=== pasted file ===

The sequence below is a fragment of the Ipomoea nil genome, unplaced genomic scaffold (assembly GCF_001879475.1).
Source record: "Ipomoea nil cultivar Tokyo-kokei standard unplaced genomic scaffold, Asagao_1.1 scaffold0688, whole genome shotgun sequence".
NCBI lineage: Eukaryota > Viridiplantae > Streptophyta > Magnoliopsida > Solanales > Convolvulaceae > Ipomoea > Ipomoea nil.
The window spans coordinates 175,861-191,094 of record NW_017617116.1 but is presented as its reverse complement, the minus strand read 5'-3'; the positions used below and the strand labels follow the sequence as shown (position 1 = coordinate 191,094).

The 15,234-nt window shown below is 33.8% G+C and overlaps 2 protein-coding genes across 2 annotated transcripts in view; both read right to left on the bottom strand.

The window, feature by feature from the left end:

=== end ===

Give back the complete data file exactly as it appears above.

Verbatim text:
The sequence below is a fragment of the Ipomoea nil genome, unplaced genomic scaffold (assembly GCF_001879475.1).
Source record: "Ipomoea nil cultivar Tokyo-kokei standard unplaced genomic scaffold, Asagao_1.1 scaffold0688, whole genome shotgun sequence".
NCBI lineage: Eukaryota > Viridiplantae > Streptophyta > Magnoliopsida > Solanales > Convolvulaceae > Ipomoea > Ipomoea nil.
The window spans coordinates 175,861-191,094 of record NW_017617116.1 but is presented as its reverse complement, the minus strand read 5'-3'; the positions used below and the strand labels follow the sequence as shown (position 1 = coordinate 191,094).

The 15,234-nt window shown below is 33.8% G+C and overlaps 2 protein-coding genes across 2 annotated transcripts in view; both read right to left on the bottom strand.

The window, feature by feature from the left end: